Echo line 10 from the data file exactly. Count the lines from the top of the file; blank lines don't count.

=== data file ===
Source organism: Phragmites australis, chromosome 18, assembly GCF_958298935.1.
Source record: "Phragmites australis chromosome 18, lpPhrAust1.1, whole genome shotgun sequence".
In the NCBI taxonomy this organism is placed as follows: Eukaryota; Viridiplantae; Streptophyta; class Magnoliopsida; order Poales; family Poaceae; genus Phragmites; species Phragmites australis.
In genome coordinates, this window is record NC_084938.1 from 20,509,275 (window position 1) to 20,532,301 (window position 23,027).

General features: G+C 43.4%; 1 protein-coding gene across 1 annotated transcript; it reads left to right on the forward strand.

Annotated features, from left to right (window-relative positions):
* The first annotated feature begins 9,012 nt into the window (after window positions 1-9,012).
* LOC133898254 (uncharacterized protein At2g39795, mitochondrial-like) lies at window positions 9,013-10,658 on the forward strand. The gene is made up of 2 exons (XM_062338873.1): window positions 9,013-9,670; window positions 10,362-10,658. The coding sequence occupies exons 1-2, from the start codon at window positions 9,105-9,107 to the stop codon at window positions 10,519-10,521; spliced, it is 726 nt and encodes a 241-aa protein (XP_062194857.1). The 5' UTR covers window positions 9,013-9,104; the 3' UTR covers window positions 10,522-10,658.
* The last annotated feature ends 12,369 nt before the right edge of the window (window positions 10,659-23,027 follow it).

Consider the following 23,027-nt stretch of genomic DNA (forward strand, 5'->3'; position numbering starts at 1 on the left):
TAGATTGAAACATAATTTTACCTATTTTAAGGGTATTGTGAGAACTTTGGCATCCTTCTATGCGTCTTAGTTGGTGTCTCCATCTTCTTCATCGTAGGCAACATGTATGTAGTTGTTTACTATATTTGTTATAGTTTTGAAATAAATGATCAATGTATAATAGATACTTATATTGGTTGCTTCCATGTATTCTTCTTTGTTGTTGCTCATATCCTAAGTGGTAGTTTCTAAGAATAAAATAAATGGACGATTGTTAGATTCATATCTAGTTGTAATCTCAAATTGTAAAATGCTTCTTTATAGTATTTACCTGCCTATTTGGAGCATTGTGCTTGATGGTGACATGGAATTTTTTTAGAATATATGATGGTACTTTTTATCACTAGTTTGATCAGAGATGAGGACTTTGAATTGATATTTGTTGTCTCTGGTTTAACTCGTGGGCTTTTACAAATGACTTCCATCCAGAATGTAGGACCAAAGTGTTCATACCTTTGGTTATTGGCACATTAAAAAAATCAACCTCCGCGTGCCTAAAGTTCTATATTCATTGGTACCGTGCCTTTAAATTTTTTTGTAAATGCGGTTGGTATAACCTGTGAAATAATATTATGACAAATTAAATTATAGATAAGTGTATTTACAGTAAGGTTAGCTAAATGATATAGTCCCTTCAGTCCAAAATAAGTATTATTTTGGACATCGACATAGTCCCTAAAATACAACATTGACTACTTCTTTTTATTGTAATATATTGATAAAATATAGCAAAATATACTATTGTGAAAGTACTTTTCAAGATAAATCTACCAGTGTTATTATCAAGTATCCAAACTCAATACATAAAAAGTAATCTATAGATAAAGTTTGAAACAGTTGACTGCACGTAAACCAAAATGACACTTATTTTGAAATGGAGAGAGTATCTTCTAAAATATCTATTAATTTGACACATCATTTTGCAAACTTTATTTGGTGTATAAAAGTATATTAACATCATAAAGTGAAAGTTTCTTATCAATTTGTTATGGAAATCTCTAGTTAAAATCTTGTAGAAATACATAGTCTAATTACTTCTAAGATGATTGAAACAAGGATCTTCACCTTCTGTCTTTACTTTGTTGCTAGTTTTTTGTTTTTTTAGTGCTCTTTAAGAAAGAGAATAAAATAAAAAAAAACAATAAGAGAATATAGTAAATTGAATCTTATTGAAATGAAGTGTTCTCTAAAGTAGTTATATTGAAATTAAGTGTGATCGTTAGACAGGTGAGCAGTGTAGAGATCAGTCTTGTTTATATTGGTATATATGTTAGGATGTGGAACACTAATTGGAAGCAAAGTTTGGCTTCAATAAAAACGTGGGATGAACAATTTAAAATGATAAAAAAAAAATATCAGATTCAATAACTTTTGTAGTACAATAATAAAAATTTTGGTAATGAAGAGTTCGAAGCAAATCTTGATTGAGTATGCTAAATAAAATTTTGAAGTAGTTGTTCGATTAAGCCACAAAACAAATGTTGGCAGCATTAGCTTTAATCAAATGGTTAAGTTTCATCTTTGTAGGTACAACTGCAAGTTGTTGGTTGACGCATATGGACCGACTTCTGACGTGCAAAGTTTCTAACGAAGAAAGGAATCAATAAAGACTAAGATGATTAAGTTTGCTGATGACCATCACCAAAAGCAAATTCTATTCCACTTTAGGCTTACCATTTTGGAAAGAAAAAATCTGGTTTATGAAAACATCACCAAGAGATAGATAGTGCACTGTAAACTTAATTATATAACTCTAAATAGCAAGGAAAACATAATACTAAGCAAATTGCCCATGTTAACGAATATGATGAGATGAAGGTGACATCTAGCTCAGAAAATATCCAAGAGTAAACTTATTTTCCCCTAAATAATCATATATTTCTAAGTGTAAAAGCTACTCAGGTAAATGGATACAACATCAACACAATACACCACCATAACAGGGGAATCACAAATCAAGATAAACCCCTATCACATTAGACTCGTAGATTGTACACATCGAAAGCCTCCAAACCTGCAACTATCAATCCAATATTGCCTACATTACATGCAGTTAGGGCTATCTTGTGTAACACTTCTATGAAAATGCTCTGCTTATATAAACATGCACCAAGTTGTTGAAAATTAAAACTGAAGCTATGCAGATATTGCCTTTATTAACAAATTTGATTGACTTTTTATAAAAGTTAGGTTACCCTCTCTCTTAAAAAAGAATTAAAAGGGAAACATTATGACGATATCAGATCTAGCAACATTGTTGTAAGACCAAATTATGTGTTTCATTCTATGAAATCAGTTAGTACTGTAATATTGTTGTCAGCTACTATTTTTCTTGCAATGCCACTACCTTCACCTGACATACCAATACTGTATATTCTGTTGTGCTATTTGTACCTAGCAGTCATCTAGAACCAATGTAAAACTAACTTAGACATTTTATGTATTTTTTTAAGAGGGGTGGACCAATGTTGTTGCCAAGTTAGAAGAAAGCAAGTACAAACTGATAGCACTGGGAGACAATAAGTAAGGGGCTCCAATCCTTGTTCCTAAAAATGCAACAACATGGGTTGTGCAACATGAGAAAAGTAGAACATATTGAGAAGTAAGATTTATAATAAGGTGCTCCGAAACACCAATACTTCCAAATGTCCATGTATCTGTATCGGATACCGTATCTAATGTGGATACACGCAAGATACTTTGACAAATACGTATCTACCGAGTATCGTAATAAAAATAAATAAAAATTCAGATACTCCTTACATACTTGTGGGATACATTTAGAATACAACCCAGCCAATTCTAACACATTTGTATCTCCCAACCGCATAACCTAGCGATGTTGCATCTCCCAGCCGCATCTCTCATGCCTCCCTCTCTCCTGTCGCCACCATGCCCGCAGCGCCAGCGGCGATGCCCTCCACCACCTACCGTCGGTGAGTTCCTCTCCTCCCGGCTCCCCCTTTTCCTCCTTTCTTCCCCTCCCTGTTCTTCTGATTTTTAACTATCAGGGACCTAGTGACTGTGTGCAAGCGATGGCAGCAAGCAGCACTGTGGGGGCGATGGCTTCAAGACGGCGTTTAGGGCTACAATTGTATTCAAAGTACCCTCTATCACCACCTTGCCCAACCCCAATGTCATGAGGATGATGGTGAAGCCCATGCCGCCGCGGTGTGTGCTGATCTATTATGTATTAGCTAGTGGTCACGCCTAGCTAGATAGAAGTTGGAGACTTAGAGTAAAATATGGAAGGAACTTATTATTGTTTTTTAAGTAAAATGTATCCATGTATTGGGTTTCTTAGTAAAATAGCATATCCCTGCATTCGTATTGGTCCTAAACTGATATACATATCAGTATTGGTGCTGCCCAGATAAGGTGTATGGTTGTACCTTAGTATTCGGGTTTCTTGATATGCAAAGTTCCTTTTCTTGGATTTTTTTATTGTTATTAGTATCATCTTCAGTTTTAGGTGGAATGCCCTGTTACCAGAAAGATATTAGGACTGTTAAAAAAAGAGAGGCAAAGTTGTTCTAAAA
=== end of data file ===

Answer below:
Consider the following 23,027-nt stretch of genomic DNA (forward strand, 5'->3'; position numbering starts at 1 on the left):